What is digital inequality and the digital divide? 

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Digital inequality, or the digital divide, refers to the gap between those who have access to modern information and communications technology (ICT) and those who don’t. 

A person’s ability – or inability – to access computers and smart devices, can impact many facets of their life from paying bills to receiving emergency SMS alerts. It can also impact their health.  

In an increasingly digital world, more and more patients and their health providers are using digital health services: For example, online booking platforms, telehealth video consultations, electronic health records, remote patient monitoring tools, practice management systems, AI-assisted diagnostic tools, e-prescriptions, digital results, mobile phone apps, vaccine bookings, and patient portals for accessing health education tools. 

While the digitisation of healthcare creates new ways to access health services, it also threatens to further marginalise some groups. The critical barriers to digital inclusion are related to: 

  • Accessing networks – living in urban areas where high-speed broadband is usually available, versus rural environments where internet connectivity could be problematic or even non-existent. 
  • The cost of devices or data – socioeconomic factors including income and employment can limit a person’s ability to purchase and access digital technology. 
  • Skills and literacies – education, experience, language, racial background, gender, and age can impact a person’s ability and experience to navigate the digital realm to find, evaluate, create, and communicate information. 

A recent article published in The Lancet examined research that tracked the use of telehealth visits in the US during the height of the COVID-19 pandemic. Results found that Black patients were more than four times more likely than White patients to seek healthcare in the emergency department over telehealth services, even when adjusting for co-morbidities and preferred language. 

This study, as well as other literature, offers the potential explanation that the lack of pre-established relationships with physicians, as well as mistrust of digital platforms, could drive this reluctance to pursue telemedicine. 

Digital inequality – the Australian experience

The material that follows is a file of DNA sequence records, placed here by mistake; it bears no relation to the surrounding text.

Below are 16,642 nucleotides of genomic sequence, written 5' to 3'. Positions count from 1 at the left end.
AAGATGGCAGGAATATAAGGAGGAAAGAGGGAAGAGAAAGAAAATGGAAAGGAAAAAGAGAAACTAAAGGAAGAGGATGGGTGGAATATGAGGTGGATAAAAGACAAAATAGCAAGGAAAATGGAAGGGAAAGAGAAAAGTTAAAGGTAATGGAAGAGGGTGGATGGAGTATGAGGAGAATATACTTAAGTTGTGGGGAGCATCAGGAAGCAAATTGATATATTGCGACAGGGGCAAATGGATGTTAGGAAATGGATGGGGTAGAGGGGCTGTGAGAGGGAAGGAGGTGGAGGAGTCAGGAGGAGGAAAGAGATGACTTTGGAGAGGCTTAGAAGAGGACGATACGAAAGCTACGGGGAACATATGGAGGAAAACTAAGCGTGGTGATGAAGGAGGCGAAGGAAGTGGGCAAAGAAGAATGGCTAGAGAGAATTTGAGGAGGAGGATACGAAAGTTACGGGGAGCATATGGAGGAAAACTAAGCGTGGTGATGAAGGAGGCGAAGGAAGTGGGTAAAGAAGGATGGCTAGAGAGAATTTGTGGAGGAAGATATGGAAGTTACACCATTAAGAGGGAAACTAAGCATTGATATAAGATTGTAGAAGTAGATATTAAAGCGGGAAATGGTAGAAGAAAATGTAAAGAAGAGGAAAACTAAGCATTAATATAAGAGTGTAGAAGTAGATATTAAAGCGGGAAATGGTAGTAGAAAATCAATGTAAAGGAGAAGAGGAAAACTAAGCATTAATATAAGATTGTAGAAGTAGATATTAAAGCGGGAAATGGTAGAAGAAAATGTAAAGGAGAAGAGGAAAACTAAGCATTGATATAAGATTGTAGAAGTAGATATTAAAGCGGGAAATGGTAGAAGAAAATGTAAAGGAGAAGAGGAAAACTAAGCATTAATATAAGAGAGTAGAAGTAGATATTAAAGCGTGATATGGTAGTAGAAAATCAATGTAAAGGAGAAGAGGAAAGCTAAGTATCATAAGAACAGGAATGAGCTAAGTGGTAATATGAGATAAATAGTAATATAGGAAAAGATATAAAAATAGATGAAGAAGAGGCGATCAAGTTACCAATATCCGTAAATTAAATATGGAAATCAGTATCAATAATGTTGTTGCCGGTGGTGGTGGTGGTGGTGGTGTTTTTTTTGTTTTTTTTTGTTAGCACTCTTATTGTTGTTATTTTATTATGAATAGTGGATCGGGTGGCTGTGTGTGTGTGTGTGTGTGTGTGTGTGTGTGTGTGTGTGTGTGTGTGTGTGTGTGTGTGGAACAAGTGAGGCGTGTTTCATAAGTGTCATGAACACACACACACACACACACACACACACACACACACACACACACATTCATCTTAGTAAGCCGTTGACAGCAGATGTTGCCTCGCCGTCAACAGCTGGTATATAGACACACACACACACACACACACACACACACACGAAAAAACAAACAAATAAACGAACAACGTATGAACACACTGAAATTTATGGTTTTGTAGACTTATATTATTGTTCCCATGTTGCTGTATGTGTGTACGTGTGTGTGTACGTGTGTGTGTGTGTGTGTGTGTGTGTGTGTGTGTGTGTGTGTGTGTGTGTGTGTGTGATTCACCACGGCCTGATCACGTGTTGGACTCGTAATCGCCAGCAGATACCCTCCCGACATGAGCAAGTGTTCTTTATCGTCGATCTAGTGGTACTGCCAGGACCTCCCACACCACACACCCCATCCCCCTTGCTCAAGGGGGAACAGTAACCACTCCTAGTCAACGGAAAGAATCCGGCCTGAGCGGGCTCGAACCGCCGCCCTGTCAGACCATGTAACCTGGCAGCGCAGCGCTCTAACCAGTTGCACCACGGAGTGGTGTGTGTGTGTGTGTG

According to the Australian Digital Inclusion Index, digital inclusion across Australia is continuing to increase for most social groups and regions, but the number of highly excluded Australians remains substantial at 11 percent of the population. 

The divide between metropolitan and regional areas has also narrowed but remains marked: Regional areas recorded an index score in 2021 of 67.4. This is 3.6 points less than the national average (71.1), and 5.5 points less than metropolitan Australia (72.9). 

From a global perspective, reports calculate that widespread access to the internet is still elusive. Just 45 percent of people are connected in developing countries, and in the least developed countries the proportion is just 20 percent. 

The biggest concern is that digital disparities are becoming a key social determinant of health because a widening digital divide can result in health inequalities, and ultimately, significant health disparities.  

Closing the digital divide

A May 2022 online forum on closing the digital divide for regional Victorians was organised by Health Issues Centre, Victoria’s peak health consumer organisation. The event was attended by consumers, health and community services workers, state government representatives and technology industry representatives.  

The forum listed five high-level approaches that are required to enhance digital inclusion for those most affected: 

  • Support for consumers to enhance digital literacy and transition to telehealth. 
  • Direction to health services in the provision of digital alternatives and choice. 
  • Prioritising rural consumer and community engagement processes. 
  • Equitable provision of data to those living rurally to access health services. 
  • Care coordination for those rural health consumers with complex needs. 

You can find a full copy of the Health Issues Centre report here.

Learn more about the UN’s perspective on the current state of global digital inequality.


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